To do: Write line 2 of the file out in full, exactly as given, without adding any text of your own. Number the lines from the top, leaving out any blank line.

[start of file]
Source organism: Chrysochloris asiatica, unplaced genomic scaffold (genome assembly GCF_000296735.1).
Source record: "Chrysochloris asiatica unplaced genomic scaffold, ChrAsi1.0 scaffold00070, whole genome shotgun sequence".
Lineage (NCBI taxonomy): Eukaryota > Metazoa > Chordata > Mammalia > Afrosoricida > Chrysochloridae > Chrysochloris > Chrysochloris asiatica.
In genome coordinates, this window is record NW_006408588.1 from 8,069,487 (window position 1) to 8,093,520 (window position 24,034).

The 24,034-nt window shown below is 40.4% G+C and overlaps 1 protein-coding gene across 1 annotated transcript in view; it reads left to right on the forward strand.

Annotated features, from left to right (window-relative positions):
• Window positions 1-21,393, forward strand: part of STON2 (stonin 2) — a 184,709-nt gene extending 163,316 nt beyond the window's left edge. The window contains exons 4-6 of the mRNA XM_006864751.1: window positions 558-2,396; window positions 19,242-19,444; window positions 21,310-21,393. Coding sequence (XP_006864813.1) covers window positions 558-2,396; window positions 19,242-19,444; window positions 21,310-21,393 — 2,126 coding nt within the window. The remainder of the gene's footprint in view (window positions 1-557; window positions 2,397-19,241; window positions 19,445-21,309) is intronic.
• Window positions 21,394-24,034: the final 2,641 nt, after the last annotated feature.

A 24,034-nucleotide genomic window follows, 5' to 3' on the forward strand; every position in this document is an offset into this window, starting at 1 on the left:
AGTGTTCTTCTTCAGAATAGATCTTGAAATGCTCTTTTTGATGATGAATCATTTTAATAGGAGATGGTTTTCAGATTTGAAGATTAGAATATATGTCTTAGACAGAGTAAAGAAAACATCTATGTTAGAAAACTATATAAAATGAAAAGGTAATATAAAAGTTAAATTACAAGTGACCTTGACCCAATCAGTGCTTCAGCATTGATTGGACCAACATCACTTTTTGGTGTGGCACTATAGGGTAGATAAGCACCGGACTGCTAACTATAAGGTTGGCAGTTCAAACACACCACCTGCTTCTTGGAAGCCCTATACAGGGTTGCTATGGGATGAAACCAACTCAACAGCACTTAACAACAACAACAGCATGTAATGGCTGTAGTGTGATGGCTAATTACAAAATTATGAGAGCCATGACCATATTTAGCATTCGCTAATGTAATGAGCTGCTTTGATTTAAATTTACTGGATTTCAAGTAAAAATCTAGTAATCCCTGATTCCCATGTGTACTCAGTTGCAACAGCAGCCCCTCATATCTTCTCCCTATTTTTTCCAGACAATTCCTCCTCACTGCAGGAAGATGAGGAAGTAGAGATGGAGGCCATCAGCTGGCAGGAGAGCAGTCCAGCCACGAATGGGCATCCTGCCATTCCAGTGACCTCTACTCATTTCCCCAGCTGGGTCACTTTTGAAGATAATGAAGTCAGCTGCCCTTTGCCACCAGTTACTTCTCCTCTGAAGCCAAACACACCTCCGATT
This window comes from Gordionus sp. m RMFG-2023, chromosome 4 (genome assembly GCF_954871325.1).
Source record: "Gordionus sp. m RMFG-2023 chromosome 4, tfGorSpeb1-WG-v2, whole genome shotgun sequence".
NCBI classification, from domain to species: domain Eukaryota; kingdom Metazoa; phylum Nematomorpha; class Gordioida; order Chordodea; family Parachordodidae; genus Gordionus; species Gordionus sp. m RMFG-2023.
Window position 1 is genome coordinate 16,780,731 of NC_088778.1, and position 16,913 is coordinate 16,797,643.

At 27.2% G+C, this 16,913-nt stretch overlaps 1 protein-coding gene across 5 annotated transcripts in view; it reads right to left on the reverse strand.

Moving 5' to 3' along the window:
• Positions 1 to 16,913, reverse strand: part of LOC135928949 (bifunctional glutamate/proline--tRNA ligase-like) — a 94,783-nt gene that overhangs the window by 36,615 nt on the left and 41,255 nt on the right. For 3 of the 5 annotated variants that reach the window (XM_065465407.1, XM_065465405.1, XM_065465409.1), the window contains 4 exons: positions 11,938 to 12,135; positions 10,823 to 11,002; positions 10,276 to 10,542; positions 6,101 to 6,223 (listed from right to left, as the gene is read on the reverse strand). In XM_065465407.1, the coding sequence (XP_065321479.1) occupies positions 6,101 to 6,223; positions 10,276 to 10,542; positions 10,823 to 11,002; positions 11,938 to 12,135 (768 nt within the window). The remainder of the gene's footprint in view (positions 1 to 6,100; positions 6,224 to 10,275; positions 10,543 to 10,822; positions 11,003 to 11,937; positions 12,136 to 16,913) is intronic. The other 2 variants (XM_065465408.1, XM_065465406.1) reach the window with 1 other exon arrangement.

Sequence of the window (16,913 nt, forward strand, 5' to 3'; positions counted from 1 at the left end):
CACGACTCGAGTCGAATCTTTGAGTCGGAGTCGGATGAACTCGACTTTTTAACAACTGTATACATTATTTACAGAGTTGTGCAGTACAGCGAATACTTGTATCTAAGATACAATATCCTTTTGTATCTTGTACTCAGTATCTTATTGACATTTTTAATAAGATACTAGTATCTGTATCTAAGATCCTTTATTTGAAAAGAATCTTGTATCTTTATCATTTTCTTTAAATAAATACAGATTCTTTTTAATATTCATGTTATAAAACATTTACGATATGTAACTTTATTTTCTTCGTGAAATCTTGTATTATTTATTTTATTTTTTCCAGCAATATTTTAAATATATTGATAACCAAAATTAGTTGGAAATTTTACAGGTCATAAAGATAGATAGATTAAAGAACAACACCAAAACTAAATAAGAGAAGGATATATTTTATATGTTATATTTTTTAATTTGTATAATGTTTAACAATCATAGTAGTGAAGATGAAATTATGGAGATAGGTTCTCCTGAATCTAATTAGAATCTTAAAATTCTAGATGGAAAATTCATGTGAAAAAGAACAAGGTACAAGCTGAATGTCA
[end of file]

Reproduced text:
Source record: "Chrysochloris asiatica unplaced genomic scaffold, ChrAsi1.0 scaffold00070, whole genome shotgun sequence".